UC Riverside, Library, Water Resources Collections and Archives > Clearinghouse for Dam Removal Information (CDRI) > Effect of dam removal on aquatic communities in the Salmon River, New York. Interim Report for 2010

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Title
Effect of dam removal on aquatic communities in the Salmon River, New York. Interim Report for 2010
Creator
John Cooper
Date Created and/or Issued
2011
Contributing Institution
UC Riverside, Library, Water Resources Collections and Archives
Collection
Clearinghouse for Dam Removal Information (CDRI)
Rights Information
Copyrighted
Transmission or reproduction of materials protected by copyright beyond that allowed by fair use requires the written permission of the copyright owners. Works not in the public domain cannot be commercially exploited without permission of the copyright owner. Responsibility for any use rests exclusively with the user.
Description
Scope/Content: Abstract: Dam removal has become a major part of restoring aquatic communities to an approximation of the pre-disturbance condition. Phase 1 of this study (2002-2004) was designed to collect data on the aquatic community (defined here as sediment, macroinvertebrates, fish, unionid mussels, and aquatic plants) of the Salmon and Little Salmon rivers to evaluate the effects of removing the Fort Covington Dam. Additional fish data was obtained in 2008 and mussel data from 2005-2009. The dam was removed in 2009, nearly 100 years after construction, and opened about 22 km of river to migrating fishes. The opening of the dam lowered the reservoir water level by 47 cm over a 25-hr period and increased the water velocity from three to five times the previous rate, particularly between transects 3 and 5. This resulted in scouring of sediment, primarily sand, from just downstream of transect 7 through the former reservoir. The sediment was deposited from transect 3 downstream to transect 1 reaching a depth of 3 m at transects 1 and 2. The amount of redistributed sand was estimated to be 42,480 m3. Alteration of the habitats did not cause major changes in any of the macroinvertebrate indices although scouring of sand away from rocks on the east side of transect 2 and west side of transect 4 in 2010 resulted in an increase in mayfly and caddisfly families, most likely due to an increase in habitat complexity. Transect 4 also showed an increase in Total Families and decreased Percent Dominants and Percent Chironomids, all of which suggest an increase in diversity. The macroinvertebrate assemblage within the former reservoir remains much as it was prior to dam removal. Glide transects were dominated by midges (Chironomidae) while caddisflies, mayflies, riffle beetles, and midges were more abundant in riffle transects. The lowering of the water level in the reservoir stranded, and subsequently killed, 4 approximately 77% of the reservoir population of mussels in 2009, and this was reflected in a decline in mussel density at transect 5 in 2010. Deposition of sand in downstream areas buried an unknown number of mussels including two species, Lampsilis ovata and Lampsilis cariosa, considered to be in greatest conservation need by the New York Heritage Program. The abundance of these two species was estimated from shell middens and perhaps represented a dense mussel bed that is now covered by 3 m of sand. Total scores for the fish IBI declined in the Salmon River from 48 in 2002-2004 to 38 in 2010. The lower scores resulted from higher percentages of dominant species, omnivores, and insectivores. The total score for the Little Salmon River has varied between 40 and 44 for the three sampling periods of 2002-2004, 2008, and 2010. The IBI score was 'good' for the Salmon River and 'very good' for the Little Salmon River. Eastern sand darter (a threatened species in New York) was sixth in relative abundance and was collected in the main channel of the Salmon River and in the Little Salmon River. Eastern sand darter was not collected at Lewis Marina where it was abundant in 2004, perhaps due to increased silt and algae covering the former sand habitat. The abundance and distribution of aquatic plants did not change substantially since the 1930s in the Little Salmon River but nearly all submersed plants were either removed or buried in the Salmon River. The more abundant plant genera in the Little Salmon River were Potamogeton, Elodea, and Vallisneria. These plants provided the major nursery habitat for fish larvae and juveniles. The distribution of the exotic flowering rush (Butomus umbellatus) was similar to that in pre-dam removal years but the European frogbit Hydrocharis morsus-ranae, found in 2004, was no longer present.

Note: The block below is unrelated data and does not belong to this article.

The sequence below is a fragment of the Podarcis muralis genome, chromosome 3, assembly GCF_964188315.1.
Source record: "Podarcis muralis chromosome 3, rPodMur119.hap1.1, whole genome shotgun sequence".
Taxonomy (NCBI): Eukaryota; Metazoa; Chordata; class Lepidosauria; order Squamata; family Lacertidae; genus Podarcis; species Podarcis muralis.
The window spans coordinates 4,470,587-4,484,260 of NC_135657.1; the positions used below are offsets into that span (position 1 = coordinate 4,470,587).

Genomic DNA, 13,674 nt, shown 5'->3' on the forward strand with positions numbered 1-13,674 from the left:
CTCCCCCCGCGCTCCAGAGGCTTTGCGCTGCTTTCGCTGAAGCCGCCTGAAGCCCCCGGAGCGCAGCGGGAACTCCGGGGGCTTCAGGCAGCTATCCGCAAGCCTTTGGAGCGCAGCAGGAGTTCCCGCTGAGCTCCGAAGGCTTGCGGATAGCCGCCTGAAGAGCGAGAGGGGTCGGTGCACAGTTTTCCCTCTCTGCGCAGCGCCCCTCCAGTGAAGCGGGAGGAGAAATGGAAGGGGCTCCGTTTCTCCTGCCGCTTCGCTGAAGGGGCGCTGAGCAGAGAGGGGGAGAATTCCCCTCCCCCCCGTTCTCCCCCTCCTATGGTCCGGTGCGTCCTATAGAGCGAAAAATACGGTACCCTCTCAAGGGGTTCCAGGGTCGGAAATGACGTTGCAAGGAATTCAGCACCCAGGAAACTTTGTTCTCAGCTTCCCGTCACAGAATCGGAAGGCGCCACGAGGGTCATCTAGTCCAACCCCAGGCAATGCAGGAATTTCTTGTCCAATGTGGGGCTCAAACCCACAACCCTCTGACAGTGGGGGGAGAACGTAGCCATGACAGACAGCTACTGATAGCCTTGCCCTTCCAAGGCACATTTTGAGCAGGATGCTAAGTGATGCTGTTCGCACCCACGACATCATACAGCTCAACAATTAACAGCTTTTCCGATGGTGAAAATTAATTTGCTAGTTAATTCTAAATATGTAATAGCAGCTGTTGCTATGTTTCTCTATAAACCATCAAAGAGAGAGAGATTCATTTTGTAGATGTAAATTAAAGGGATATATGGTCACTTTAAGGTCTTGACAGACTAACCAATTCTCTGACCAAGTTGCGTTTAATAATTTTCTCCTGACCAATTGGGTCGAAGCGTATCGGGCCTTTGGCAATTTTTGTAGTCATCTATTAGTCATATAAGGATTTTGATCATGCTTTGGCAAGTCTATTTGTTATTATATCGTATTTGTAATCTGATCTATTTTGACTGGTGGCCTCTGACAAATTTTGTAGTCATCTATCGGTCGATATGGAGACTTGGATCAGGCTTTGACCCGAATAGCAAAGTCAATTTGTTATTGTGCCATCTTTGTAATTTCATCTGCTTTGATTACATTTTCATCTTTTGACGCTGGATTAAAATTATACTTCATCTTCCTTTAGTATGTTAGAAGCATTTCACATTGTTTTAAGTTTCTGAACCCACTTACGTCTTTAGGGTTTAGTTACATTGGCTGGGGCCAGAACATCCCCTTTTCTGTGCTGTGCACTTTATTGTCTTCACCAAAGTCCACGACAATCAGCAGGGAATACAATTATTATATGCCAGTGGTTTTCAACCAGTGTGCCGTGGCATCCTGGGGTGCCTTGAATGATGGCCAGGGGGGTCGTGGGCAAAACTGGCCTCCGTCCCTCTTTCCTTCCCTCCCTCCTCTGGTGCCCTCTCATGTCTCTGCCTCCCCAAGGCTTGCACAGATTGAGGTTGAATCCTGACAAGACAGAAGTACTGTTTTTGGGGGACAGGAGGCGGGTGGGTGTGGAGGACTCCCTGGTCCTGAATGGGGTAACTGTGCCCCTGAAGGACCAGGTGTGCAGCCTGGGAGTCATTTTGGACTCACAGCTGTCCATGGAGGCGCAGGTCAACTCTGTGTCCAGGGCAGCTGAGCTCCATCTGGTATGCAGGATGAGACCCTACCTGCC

Scope/Content: Dam type: concrete
Scope/Content: Reservoir size: 12 acre-feet. Height: 3 meters. Length: 27 meters.
Scope/Content: Date constructed: 1912. Date removed: 2009.
Type
text
Identifier
ark:/86086/n24q7tm3
1210
Subject
Ecology and river restoration
Dams
Dam retirement
Place
Salmon, NY
Fort covington
Lat: 44 59 20; Long: 74 29 40

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